One of the undoubted successes of the internet has been on-line dating sites and serious studies today are indicating relationships formed through the internet are longer lasting than relationships that began in the real world. That’s not so surprising when you consider the science behind helping you find that “perfect match”. Admittedly, romance and recruitment are not two words normally used together, but we spend just as much, if not more time, at work with our colleagues than we do at home with our partner so a harmonious work life is just as crucial.
So maybe what we learn in one field can be transferred to the other. However many people still tend to treat professional and personal as separate entities when really they have to interact compatibly to achieve that much sought-after work-life balance. Which is why it is vital to bring to work some personal qualities and equally important to take home some professional behaviour normally reserved for the workplace. Mind you it’s important to not swamp your work environment with too many emotions or performance manage your partner when they have done something wrong (I did once do an annual performance review with my partner on our relationship – it did not end well!)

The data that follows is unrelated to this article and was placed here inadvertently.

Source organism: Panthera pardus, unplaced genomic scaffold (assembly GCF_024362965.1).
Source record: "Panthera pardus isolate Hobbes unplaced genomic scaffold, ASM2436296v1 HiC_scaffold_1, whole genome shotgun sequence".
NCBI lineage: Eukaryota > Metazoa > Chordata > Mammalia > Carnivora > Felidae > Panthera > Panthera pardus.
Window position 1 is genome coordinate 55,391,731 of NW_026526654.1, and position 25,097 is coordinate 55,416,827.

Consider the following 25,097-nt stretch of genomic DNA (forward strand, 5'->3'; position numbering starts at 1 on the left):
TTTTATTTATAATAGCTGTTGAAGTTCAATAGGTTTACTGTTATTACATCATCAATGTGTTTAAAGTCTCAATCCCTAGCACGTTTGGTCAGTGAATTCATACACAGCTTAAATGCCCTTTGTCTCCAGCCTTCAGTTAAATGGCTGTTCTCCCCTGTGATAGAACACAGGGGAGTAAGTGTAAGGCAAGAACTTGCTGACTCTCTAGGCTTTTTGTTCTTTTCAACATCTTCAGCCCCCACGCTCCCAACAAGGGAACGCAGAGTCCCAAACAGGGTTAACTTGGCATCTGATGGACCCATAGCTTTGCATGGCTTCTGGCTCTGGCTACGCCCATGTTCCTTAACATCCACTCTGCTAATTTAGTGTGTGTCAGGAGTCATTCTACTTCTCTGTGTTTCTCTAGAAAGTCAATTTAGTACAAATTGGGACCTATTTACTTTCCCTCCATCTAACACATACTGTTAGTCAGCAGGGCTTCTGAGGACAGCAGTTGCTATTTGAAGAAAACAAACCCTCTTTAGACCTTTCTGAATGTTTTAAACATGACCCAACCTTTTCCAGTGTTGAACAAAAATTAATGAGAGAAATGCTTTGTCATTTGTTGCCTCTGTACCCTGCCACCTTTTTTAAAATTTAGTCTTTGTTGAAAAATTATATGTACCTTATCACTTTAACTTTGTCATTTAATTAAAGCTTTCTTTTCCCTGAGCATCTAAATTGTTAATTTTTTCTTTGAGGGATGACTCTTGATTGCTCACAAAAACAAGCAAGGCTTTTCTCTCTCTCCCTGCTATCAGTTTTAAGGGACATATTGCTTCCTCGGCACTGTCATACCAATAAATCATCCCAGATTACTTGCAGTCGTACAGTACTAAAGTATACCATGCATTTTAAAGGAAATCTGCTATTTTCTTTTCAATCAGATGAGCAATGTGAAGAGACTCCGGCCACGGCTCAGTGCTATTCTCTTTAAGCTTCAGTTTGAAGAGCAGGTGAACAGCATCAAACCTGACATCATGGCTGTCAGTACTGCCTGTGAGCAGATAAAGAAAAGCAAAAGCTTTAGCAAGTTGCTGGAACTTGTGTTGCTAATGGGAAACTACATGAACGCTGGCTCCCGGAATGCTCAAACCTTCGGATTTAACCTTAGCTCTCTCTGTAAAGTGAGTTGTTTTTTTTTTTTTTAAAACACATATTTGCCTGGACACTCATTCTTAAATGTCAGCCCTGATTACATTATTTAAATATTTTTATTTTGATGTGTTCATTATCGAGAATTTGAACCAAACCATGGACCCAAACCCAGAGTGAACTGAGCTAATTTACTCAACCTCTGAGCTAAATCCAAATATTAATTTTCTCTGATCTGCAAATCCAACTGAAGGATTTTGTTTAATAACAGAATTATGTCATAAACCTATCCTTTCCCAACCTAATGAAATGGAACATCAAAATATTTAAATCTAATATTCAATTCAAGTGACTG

In other words, the characteristic and qualities you seek in both your personal and professional life should co-exist. Key things people want from work and what people want from their relationships are very similar. Examples are: passion, complementing values, support, honesty, trust, acknowledgment, appreciation, communication, future progression and a challenge.
All the characteristics you look for in choosing a partner are just as relevant when choosing an employee or an employee choosing a new company to work for. Tried and tested methods of the on-line dating world all have a common theme which actually is a very scientific approach to ‘search and selection’. You still may have to have quite a few coffee dates (telephone screens), go on a number of dinner dates (interviews) before making an offer and closing the deal… but the initial shortlisting / matching process should make this process much easier. Key questionnaires delve into the characteristics, beliefs, values, emotional health, skills and experience of people. By using matching algorithms people are matched based on their common traits and values to replicate the conditions enjoyed by “happy couples”. The key is knowing what you have to offer, knowing what you want, pitching it appropriately, and being prepared to be flexible – within reason.
Getting the right people, with the right values, characteristics and skills matters now more than ever which makes it vital to link your entire recruitment process from position descriptions, advertisements, interviews all back to the key values your organisation has to offer to ensure the ‘perfect’ match is made between you and an employee.
For more information on how to put the romance in your recruitment process or have a recruitment strategy tailor made to meet your organisation’s needs, contact Harrison McMillan – www.harrisonmcmillan.com.au